1. “Helen, Dave – we need to control the narrative of this launch. That means colour. The car must be seen in one way and one way only so the customer can see it in the best way and that our core customers can see the car in the colour they like best – Raging Ochre. All reviews and tests must feature this colour and if they don´t I will see that everyone in the press office gets utterly fired and fired again from their next job. If any journalist disparages the colour, cancel the ad spend with their outlet, effective forever. All press shots should be in top three-quarter view, no profiles as the overhangs look too long in Ochre. No exceptions.”

  2. that’s exactly it 😀

    Iam glad it’s over, I was always dying to see the car in other colours.

    I was thinking you must have been thrilled (possibly fainted) upon discovering the giant armrest inside the Ultimo concept. Granted, it’s not a central armrest but it’s so humongous you could rest your whole upper body on it, not just your arm.

  3. Oh. Ok. Peugeot is on fire lately, never thought Tavares would turn around the brand so quickly. There’s the brand new logo rumoured to appear on the next 308 too. There are several details I particularly like:the giant Lion sculpture at the motor shows, the use of an old emblem on the e-Legend, the way they now frame their official pictures with a line at the top and on one side with the Lion logo holding it all. These are small details but they contribute in giving the brand a more upmarket feel (as intended) I think and they’re now really starting to use their heritage as a marketing tool.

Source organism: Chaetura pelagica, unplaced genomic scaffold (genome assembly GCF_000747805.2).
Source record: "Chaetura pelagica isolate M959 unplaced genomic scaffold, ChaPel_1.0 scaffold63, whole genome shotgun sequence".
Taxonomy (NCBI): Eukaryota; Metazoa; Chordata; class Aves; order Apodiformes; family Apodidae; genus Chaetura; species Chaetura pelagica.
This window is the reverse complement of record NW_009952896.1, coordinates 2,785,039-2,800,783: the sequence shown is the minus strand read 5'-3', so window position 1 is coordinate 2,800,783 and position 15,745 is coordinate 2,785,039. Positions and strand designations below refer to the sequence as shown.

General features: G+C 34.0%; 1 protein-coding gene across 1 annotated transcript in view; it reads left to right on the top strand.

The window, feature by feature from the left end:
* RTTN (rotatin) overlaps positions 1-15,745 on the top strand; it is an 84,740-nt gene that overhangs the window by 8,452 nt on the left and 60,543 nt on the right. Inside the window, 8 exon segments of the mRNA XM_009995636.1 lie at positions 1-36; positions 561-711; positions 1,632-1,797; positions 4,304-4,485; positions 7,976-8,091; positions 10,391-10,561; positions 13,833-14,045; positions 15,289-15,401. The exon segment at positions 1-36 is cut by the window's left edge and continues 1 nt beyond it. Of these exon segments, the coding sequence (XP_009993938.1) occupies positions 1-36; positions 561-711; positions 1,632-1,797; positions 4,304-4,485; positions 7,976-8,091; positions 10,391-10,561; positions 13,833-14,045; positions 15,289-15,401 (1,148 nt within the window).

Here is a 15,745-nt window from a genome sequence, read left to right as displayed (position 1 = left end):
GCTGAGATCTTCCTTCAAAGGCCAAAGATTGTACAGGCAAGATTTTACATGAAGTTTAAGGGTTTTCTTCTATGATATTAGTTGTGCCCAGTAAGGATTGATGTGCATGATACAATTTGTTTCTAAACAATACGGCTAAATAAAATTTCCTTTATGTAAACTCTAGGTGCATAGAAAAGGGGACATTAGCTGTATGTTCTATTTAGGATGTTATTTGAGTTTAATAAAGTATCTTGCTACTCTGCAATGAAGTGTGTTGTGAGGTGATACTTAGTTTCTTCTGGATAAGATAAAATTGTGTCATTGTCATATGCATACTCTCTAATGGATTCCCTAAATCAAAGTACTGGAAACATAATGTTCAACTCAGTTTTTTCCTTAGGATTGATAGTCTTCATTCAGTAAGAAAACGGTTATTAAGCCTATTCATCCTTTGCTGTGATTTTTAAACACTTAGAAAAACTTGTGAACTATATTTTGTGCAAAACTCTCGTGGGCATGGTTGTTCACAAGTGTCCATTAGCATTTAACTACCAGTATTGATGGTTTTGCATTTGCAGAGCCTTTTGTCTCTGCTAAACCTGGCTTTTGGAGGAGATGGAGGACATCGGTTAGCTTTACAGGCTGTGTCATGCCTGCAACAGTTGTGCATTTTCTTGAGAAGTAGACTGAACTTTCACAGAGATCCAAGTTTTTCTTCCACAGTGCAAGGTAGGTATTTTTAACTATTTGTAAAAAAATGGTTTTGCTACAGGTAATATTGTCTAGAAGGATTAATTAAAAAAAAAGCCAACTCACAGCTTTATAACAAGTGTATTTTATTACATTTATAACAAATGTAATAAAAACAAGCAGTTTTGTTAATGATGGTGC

4. Talking about Peugeot, Mahindra, who now owns the motocycles side of the Brand has just released some new interesting looking bikes that, oddly for me, adopt some of the same details as Peugeot the Car-Brand.
    I don’t know much about bikes but I hear these are small-ish and a big man can look kind of ridiculous riding on them. But what’s interesting to me is the use of a similar font, seat design, logos, colours, etc… as used by Peugeot Automobiles. There seems to be a connection even though the 2 brands are owned by separate entities.

    The bikes are not bad looking I think (see weblink)


  5. Salut the blue! Hopefully, finally a step away from the often mundane and tedious whites, blacks or silvers.
    Blue does affect mood, style, shape and I believe enhance a cars bodywork can emulate those three.
    Whilst the pictures above may not to be everyone’s taste, this is DTW and for not one minute would I expect it, but the Škoda and the BMW look exemplary in these shades of blue. My favourite is the Maserati; enigmatic, purposeful, cool and downright sexy next to the silver version. It offers a “noise,” a richness to the form and a decidedly beautiful aura.
    I understand that the bog standard colours can work, usually as they are free on initial purchase. Black, white and red are the proverbial swine to keep clean whereas argent can hide travel staining pretty well.
    I had a friend, sadly no longer with us who refused to “pay for paint” and ended up with a white Megane, a black Guilietta and a silver BMW 1 series in the time I knew him. I pleaded with him to stump up the readies for another hue but he would hear none of it.